(a) Liquidity stress testing requirement —
(1) General. A bank holding company subject to this subpart must conduct stress tests to assess the potential impact of the liquidity stress scenarios set forth in paragraph (a)(3) of this section on its cash flows, liquidity position, profitability, and solvency, taking into account its current liquidity condition, risks, exposures, strategies, and activities.
(i) The bank holding company must take into consideration its balance sheet exposures, off-balance sheet exposures, size, risk profile, complexity, business lines, organizational structure, and other characteristics of the bank holding company that affect its liquidity risk profile in conducting its stress test.
(ii) In conducting a liquidity stress test using the scenarios described in paragraphs (a)(3)(i) and (iii) of this section, the bank holding company must address the potential direct adverse impact of associated market disruptions on the bank holding company and incorporate the potential actions of other market participants experiencing liquidity stresses under the market disruptions that would adversely affect the bank holding company.
(2) Frequency. The bank holding company must perform the liquidity stress tests required under paragraph (a)(1) of this section according to the frequency specified in paragraph (a)(2)(i) or (ii), or as directed by the Board:
(i) If the bank holding company is not a Category IV bank holding company, at least monthly; or
(ii) If the bank holding company is a Category IV bank holding company, at least quarterly.
(3) Stress scenarios.
(i) Each liquidity stress test conducted under paragraph (a)(1) of this section must include, at a minimum:
(A) A scenario reflecting adverse market conditions;
(B) A scenario reflecting an idiosyncratic stress event for the bank holding company; and
(C) A scenario reflecting combined market and idiosyncratic stresses.
(ii) The bank holding company must incorporate additional liquidity stress scenarios into its liquidity stress test, as appropriate, based on its financial condition, size, complexity, risk profile, scope of operations, or activities. The Board may require the bank holding company to vary the underlying assumptions and stress scenarios.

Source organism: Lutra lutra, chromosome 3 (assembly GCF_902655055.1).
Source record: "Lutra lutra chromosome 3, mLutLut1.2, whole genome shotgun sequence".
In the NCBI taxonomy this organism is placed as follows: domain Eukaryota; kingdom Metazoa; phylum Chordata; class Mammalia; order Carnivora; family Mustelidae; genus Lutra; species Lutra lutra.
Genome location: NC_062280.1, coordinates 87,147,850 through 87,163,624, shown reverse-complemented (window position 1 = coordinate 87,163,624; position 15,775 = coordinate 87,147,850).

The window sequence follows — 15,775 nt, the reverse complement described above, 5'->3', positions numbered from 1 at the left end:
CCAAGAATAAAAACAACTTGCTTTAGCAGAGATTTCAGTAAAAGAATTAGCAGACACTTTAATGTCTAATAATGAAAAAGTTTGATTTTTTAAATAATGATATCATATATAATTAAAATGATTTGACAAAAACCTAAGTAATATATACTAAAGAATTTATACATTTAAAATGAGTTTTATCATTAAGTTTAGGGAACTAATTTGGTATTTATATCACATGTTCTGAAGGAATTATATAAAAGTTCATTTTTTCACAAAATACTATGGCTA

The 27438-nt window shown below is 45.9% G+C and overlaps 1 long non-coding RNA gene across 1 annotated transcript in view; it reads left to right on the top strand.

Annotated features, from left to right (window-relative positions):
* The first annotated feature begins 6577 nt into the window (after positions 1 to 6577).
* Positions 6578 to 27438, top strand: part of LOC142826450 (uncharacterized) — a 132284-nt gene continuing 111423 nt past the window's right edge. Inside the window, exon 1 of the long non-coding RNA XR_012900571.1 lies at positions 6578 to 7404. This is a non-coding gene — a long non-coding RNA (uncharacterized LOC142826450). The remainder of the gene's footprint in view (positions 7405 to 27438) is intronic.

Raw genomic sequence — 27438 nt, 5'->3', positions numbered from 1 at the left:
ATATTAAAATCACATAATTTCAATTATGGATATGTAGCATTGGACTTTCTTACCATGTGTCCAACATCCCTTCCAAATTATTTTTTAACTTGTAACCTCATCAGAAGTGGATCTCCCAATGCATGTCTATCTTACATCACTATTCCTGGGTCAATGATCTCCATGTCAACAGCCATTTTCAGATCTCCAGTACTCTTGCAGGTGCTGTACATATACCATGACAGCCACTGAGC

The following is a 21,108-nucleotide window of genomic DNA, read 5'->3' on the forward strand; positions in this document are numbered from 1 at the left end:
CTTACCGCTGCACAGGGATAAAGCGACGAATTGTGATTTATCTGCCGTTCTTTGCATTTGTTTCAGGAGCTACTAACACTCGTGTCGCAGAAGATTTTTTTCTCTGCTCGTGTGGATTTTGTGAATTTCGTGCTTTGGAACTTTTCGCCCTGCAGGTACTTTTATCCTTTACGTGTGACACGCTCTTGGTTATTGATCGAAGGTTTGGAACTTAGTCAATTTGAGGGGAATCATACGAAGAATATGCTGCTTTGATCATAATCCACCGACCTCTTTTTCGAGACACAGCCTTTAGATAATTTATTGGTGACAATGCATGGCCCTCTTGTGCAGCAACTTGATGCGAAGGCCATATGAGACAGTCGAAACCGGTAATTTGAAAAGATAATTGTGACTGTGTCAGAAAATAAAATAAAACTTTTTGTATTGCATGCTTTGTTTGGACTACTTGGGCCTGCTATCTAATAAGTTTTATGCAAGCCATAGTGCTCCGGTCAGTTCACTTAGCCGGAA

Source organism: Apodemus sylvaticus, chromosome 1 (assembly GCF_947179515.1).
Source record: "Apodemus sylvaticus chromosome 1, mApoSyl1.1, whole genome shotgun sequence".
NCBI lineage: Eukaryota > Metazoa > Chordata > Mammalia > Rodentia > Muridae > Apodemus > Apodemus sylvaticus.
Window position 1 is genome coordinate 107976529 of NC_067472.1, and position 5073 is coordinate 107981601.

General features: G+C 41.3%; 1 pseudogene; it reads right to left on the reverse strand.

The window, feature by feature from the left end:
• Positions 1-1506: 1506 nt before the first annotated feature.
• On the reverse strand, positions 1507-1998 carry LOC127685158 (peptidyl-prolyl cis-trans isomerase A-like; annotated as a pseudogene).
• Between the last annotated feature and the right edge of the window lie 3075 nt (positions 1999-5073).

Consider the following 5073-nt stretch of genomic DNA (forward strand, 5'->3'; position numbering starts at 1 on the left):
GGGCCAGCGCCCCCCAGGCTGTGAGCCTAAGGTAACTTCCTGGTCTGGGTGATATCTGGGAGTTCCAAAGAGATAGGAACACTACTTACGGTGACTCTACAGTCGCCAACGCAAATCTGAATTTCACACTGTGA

(4) Planning horizon. Each stress test conducted under paragraph (a)(1) of this section must include an overnight planning horizon, a 30-day planning horizon, a 90-day planning horizon, a one-year planning horizon, and any other planning horizons that are relevant to the bank holding company's liquidity risk profile. For purposes of this section, a “planning horizon” is the period over which the relevant stressed projections extend. The bank holding company must use the results of the stress test over the 30-day planning horizon to calculate the size of the liquidity buffer under paragraph (b) of this section.
(5) Requirements for assets used as cash-flow sources in a stress test.
(i) To the extent an asset is used as a cash flow source to offset projected funding needs during the planning horizon in a liquidity stress test, the fair market value of the asset must be discounted to reflect any credit risk and market volatility of the asset.
(ii) Assets used as cash-flow sources during a planning horizon must be diversified by collateral, counterparty, borrowing capacity, and other factors associated with the liquidity risk of the assets.
(iii) A line of credit does not qualify as a cash flow source for purposes of a stress test with a planning horizon of 30 days or less. A line of credit may qualify as a cash flow source for purposes of a stress test with a planning horizon that exceeds 30 days.
(6) Tailoring. Stress testing must be tailored to, and provide sufficient detail to reflect, a bank holding company's capital structure, risk profile, complexity, activities, and size.
(7) Governance —
(i) Policies and procedures. A bank holding company subject to this subpart must establish and maintain policies and procedures governing its liquidity stress testing practices, methodologies, and assumptions that provide for the incorporation of the results of liquidity stress tests in future stress testing and for the enhancement of stress testing practices over time.